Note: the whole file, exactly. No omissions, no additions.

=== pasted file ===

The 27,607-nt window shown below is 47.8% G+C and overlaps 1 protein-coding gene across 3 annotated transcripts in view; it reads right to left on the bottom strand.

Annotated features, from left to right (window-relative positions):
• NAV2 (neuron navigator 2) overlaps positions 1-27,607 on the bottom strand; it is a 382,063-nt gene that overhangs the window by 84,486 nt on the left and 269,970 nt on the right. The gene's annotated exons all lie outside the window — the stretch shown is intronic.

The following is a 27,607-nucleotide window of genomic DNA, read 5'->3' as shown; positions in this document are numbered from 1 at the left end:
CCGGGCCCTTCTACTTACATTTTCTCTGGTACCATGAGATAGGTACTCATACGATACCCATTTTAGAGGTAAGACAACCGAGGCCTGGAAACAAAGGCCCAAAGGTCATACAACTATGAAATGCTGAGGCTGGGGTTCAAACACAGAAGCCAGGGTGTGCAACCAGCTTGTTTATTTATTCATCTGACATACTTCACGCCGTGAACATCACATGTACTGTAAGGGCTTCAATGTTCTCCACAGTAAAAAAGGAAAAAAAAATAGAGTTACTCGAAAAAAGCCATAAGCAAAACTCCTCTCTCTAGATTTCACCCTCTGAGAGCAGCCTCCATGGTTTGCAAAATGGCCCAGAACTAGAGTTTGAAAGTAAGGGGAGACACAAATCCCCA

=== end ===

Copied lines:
The 27,607-nt window shown below is 47.8% G+C and overlaps 1 protein-coding gene across 3 annotated transcripts in view; it reads right to left on the bottom strand.

Annotated features, from left to right (window-relative positions):
• NAV2 (neuron navigator 2) overlaps positions 1-27,607 on the bottom strand; it is a 382,063-nt gene that overhangs the window by 84,486 nt on the left and 269,970 nt on the right. The gene's annotated exons all lie outside the window — the stretch shown is intronic.

The following is a 27,607-nucleotide window of genomic DNA, read 5'->3' as shown; positions in this document are numbered from 1 at the left end:
CCGGGCCCTTCTACTTACATTTTCTCTGGTACCATGAGATAGGTACTCATACGATACCCATTTTAGAGGTAAGACAACCGAGGCCTGGAAACAAAGGCCCAAAGGTCATACAACTATGAAATGCTGAGGCTGGGGTTCAAACACAGAAGCCAGGGTGTGCAACCAGCTTGTTTATTTATTCATCTGACATACTTCACGCCGTGAACATCACATGTACTGTAAGGGCTTCAATGTTCTCCACAGTAAAAAAGGAAAAAAAAATAGAGTTACTCGAAAAAAGCCATAAGCAAAACTCCTCTCTCTAGATTTCACCCTCTGAGAGCAGCCTCCATGGTTTGCAAAATGGCCCAGAACTAGAGTTTGAAAGTAAGGGGAGACACAAATCCCCA